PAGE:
the
fan
beam
algorithms
were
more
diffi
cult
to
derive
and
frequently
are
more
costly
to
execute
than
the
parallel
beam
algorithms,
they
are
today
in
common
use.
Implementation
of
any
of
the
closed
form
reconstruction
methods
requires
a
careful
scrutiny
ofevery
stage
of
the
process,
including
an
analysis
of
thealgorithm's
numerical
char
acteristics,
and
selection
of
the
appropriateprocessor
on
which
to
execute
it.
Section
I
of
this
paper
will
concentrate
on
the
algorithmic
aspects
of
such
an
implementation.
Although
a
brief
description
will
be
presented
of
various
fan
beam
algo
rithmscurrently
extant,
primary
emphasis
will
be
given
to
the
filtered
back
projection
approach.
Methods
of
executing
the
filtration
portion
of
this
algorithm,
as
well
as
simplifications
thereof
to
decreasethe
required
amount
ofcomputation,
will
be
discussed.
The
requirement
for,
and
mechanization
of,
an
interpolation
of
extravalues
into
the
filtered
projections
will
then
be
described.Several
optimizations
of
the
back
projec
tion
computations
using
approximation
methods
will
be
covered,
followed
by
an
example
of
improvementswhich
can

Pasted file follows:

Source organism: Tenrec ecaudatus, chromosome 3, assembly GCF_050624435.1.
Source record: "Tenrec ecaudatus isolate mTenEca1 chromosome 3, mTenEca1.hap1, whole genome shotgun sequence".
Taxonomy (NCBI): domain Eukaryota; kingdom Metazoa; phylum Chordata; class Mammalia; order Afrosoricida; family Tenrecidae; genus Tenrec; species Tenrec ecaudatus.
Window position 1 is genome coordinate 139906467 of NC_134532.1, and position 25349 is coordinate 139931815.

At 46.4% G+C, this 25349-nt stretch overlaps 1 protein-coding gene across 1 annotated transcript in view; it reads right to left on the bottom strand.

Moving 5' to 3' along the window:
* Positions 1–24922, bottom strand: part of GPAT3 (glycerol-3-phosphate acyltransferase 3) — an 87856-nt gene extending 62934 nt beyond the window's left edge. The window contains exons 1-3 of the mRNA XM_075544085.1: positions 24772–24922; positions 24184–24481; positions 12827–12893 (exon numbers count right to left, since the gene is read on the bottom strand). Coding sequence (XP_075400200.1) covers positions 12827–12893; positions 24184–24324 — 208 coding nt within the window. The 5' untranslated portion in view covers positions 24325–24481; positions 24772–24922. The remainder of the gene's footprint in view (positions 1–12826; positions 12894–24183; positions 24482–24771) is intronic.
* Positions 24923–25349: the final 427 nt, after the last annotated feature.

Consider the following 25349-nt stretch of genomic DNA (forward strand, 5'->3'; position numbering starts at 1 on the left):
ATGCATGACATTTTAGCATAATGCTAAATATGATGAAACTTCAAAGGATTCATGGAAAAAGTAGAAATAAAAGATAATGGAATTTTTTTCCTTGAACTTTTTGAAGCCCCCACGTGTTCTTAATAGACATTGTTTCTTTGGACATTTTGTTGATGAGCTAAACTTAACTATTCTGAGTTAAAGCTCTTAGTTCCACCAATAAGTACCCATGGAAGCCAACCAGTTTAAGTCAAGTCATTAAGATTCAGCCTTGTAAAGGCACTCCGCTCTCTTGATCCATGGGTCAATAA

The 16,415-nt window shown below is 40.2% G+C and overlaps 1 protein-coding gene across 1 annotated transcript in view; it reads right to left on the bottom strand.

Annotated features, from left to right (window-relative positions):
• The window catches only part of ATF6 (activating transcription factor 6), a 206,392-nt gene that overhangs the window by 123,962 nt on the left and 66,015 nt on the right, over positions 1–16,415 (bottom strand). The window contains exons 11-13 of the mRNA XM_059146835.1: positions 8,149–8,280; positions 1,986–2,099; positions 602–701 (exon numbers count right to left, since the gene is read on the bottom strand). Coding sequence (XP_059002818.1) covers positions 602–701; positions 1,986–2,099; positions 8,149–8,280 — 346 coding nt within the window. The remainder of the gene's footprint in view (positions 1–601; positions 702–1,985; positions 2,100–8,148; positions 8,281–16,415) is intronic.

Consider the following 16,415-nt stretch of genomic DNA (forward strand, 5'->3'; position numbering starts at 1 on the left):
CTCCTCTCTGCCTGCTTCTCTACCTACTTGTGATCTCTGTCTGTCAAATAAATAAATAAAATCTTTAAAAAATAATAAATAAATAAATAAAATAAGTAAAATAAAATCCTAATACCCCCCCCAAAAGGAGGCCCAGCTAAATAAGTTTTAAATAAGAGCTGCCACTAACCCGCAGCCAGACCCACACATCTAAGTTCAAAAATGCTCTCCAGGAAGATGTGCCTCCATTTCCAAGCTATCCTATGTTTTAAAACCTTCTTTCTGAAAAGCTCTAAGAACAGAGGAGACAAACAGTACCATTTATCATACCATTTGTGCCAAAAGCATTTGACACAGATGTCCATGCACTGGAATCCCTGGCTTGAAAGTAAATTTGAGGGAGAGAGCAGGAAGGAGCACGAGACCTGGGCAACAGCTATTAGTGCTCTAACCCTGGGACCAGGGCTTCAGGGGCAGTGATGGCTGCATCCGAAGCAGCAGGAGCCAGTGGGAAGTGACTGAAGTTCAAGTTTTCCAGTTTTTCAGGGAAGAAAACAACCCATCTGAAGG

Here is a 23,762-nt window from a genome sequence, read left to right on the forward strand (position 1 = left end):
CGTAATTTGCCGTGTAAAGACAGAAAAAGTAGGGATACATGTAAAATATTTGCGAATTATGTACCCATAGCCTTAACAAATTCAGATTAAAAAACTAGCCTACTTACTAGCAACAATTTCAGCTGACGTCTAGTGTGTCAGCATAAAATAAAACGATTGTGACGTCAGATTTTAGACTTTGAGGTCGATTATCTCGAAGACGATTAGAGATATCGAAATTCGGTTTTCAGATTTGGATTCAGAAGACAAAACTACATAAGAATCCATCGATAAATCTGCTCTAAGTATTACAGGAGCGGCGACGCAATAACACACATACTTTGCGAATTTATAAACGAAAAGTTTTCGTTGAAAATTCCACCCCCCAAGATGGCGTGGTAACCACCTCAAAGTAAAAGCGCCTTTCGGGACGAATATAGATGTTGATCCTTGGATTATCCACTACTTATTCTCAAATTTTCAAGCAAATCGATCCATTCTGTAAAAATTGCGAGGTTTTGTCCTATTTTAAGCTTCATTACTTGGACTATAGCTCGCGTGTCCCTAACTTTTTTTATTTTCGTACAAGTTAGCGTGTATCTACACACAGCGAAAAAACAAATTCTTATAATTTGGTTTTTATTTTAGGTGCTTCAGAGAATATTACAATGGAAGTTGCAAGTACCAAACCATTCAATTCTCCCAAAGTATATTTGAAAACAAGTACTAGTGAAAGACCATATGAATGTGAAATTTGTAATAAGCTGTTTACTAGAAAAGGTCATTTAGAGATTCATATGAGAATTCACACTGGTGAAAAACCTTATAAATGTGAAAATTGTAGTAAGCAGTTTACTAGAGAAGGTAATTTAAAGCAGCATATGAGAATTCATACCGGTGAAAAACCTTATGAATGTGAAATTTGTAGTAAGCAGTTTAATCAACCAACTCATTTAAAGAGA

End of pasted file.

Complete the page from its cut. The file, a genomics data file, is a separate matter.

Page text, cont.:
be
identified
in
the
fundamental
numerical
operations
employed
in
reconstruction,
e.g.,
the
inner
product.Section
II
of
the
paper
concentrates
on
physical
implemen
tation
of
the
algorithms,
whether
in
software
or
on
specially
designed
processors.
A
discussion
of
several
implementations
of
the
filtration
step
is
followed
by
descriptions
both
of
serial
processing
( projectiondriven )
and
of
parallel
processing
( pixeldriven )
approaches.
Finally,the
impactof
advanced
technology
on
processorefficiency
will
beexamined.
I.
ALGORITHMIC
CONSIDERATIONS
A.
Fan
Beam
Reconstruction
byRebinningThe
first
attempt
to
generalize
the
parallel
beam
filtered
back
projection
reconstruction
algorithm
of
Ramachandran
and
Lakshminaryanan
[5]
to
a
fan
beam
energy
source
is
based
upon
therecognition
that
projections